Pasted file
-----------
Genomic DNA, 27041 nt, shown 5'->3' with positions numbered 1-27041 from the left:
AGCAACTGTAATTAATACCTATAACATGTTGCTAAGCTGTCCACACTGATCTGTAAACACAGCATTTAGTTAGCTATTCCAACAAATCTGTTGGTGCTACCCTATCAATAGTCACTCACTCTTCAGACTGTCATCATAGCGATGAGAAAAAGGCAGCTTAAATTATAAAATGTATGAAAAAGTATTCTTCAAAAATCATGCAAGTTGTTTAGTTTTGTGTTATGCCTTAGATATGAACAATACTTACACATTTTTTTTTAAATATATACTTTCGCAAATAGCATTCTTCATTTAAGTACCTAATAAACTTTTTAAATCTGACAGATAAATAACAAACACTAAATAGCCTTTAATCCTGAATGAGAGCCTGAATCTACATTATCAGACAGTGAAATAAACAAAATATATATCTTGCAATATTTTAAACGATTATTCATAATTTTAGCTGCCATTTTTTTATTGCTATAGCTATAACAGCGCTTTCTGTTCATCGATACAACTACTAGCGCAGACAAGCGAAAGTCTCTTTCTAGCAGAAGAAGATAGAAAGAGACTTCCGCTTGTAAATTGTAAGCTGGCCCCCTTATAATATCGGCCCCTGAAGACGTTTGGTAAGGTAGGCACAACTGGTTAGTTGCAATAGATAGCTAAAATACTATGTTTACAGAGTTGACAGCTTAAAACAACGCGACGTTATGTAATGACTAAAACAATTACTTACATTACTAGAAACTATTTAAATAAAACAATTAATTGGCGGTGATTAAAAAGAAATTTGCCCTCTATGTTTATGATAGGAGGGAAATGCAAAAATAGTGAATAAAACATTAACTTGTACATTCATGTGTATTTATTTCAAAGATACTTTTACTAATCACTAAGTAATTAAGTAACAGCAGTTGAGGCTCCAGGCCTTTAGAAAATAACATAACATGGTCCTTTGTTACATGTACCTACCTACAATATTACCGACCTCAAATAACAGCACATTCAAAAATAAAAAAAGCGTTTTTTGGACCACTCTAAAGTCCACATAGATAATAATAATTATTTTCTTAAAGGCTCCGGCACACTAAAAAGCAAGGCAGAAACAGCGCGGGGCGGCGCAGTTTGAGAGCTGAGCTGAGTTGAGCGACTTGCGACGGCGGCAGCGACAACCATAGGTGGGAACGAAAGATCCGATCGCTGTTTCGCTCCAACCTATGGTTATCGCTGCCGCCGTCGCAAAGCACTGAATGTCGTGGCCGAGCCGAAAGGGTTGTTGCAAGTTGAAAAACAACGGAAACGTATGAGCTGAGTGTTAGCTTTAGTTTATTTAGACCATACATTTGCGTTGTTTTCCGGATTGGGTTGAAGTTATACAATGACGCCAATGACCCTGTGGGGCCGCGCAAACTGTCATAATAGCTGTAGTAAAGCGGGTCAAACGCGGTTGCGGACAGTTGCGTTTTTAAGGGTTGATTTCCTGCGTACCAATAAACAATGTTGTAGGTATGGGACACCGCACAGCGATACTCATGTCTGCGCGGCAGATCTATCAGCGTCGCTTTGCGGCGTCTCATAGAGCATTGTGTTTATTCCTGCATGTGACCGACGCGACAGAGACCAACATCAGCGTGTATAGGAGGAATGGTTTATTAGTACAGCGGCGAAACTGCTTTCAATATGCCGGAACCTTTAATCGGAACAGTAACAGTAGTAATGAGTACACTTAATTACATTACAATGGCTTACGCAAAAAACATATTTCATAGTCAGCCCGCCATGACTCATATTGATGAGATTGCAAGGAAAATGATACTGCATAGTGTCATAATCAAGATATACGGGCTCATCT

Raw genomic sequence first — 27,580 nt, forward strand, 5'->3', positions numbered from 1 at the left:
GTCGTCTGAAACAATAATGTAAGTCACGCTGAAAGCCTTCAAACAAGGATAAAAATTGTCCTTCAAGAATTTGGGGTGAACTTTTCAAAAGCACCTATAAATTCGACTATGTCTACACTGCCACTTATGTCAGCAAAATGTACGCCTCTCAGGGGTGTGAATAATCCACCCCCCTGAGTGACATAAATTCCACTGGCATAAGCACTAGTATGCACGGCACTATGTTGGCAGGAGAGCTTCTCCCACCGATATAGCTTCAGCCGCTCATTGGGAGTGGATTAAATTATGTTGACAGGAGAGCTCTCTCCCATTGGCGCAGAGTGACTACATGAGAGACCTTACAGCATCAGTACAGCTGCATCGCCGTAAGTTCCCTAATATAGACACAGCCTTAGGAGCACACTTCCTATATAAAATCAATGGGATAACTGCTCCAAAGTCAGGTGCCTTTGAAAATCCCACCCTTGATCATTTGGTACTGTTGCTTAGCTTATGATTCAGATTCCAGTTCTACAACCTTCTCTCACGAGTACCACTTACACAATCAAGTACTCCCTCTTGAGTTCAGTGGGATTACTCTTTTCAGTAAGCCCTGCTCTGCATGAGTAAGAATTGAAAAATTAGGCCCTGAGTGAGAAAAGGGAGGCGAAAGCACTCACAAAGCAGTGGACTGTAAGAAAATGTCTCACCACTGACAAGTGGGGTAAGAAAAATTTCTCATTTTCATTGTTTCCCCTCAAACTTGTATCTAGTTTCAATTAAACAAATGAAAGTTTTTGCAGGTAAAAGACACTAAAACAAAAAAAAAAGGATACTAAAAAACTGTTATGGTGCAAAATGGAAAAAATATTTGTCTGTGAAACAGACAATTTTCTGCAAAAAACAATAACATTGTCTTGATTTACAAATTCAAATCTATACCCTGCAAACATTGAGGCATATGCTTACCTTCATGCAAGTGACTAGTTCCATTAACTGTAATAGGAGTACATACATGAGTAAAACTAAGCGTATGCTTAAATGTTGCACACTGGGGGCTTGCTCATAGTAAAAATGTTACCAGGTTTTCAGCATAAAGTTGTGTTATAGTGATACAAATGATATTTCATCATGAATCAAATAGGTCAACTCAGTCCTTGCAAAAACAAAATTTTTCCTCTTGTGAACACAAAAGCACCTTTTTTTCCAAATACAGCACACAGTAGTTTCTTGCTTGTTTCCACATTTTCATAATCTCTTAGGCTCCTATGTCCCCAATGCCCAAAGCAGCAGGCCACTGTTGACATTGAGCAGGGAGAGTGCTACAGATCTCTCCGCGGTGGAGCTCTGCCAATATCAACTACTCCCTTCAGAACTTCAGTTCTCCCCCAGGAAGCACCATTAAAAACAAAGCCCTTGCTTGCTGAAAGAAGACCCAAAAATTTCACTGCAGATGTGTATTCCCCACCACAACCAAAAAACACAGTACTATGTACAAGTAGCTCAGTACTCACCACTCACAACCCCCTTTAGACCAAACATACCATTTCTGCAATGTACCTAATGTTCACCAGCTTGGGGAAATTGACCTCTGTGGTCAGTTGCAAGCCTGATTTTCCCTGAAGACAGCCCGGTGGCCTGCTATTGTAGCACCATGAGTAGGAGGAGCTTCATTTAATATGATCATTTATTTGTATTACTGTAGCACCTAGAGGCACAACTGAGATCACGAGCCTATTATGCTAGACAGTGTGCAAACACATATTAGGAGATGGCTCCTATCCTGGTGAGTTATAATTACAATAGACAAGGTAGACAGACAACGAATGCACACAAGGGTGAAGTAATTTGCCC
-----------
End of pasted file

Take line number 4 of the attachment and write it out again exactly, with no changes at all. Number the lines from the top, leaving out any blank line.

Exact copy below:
GTCGTCTGAAACAATAATGTAAGTCACGCTGAAAGCCTTCAAACAAGGATAAAAATTGTCCTTCAAGAATTTGGGGTGAACTTTTCAAAAGCACCTATAAATTCGACTATGTCTACACTGCCACTTATGTCAGCAAAATGTACGCCTCTCAGGGGTGTGAATAATCCACCCCCCTGAGTGACATAAATTCCACTGGCATAAGCACTAGTATGCACGGCACTATGTTGGCAGGAGAGCTTCTCCCACCGATATAGCTTCAGCCGCTCATTGGGAGTGGATTAAATTATGTTGACAGGAGAGCTCTCTCCCATTGGCGCAGAGTGACTACATGAGAGACCTTACAGCATCAGTACAGCTGCATCGCCGTAAGTTCCCTAATATAGACACAGCCTTAGGAGCACACTTCCTATATAAAATCAATGGGATAACTGCTCCAAAGTCAGGTGCCTTTGAAAATCCCACCCTTGATCATTTGGTACTGTTGCTTAGCTTATGATTCAGATTCCAGTTCTACAACCTTCTCTCACGAGTACCACTTACACAATCAAGTACTCCCTCTTGAGTTCAGTGGGATTACTCTTTTCAGTAAGCCCTGCTCTGCATGAGTAAGAATTGAAAAATTAGGCCCTGAGTGAGAAAAGGGAGGCGAAAGCACTCACAAAGCAGTGGACTGTAAGAAAATGTCTCACCACTGACAAGTGGGGTAAGAAAAATTTCTCATTTTCATTGTTTCCCCTCAAACTTGTATCTAGTTTCAATTAAACAAATGAAAGTTTTTGCAGGTAAAAGACACTAAAACAAAAAAAAAAGGATACTAAAAAACTGTTATGGTGCAAAATGGAAAAAATATTTGTCTGTGAAACAGACAATTTTCTGCAAAAAACAATAACATTGTCTTGATTTACAAATTCAAATCTATACCCTGCAAACATTGAGGCATATGCTTACCTTCATGCAAGTGACTAGTTCCATTAACTGTAATAGGAGTACATACATGAGTAAAACTAAGCGTATGCTTAAATGTTGCACACTGGGGGCTTGCTCATAGTAAAAATGTTACCAGGTTTTCAGCATAAAGTTGTGTTATAGTGATACAAATGATATTTCATCATGAATCAAATAGGTCAACTCAGTCCTTGCAAAAACAAAATTTTTCCTCTTGTGAACACAAAAGCACCTTTTTTTCCAAATACAGCACACAGTAGTTTCTTGCTTGTTTCCACATTTTCATAATCTCTTAGGCTCCTATGTCCCCAATGCCCAAAGCAGCAGGCCACTGTTGACATTGAGCAGGGAGAGTGCTACAGATCTCTCCGCGGTGGAGCTCTGCCAATATCAACTACTCCCTTCAGAACTTCAGTTCTCCCCCAGGAAGCACCATTAAAAACAAAGCCCTTGCTTGCTGAAAGAAGACCCAAAAATTTCACTGCAGATGTGTATTCCCCACCACAACCAAAAAACACAGTACTATGTACAAGTAGCTCAGTACTCACCACTCACAACCCCCTTTAGACCAAACATACCATTTCTGCAATGTACCTAATGTTCACCAGCTTGGGGAAATTGACCTCTGTGGTCAGTTGCAAGCCTGATTTTCCCTGAAGACAGCCCGGTGGCCTGCTATTGTAGCACCATGAGTAGGAGGAGCTTCATTTAATATGATCATTTATTTGTATTACTGTAGCACCTAGAGGCACAACTGAGATCACGAGCCTATTATGCTAGACAGTGTGCAAACACATATTAGGAGATGGCTCCTATCCTGGTGAGTTATAATTACAATAGACAAGGTAGACAGACAACGAATGCACACAAGGGTGAAGTAATTTGCCC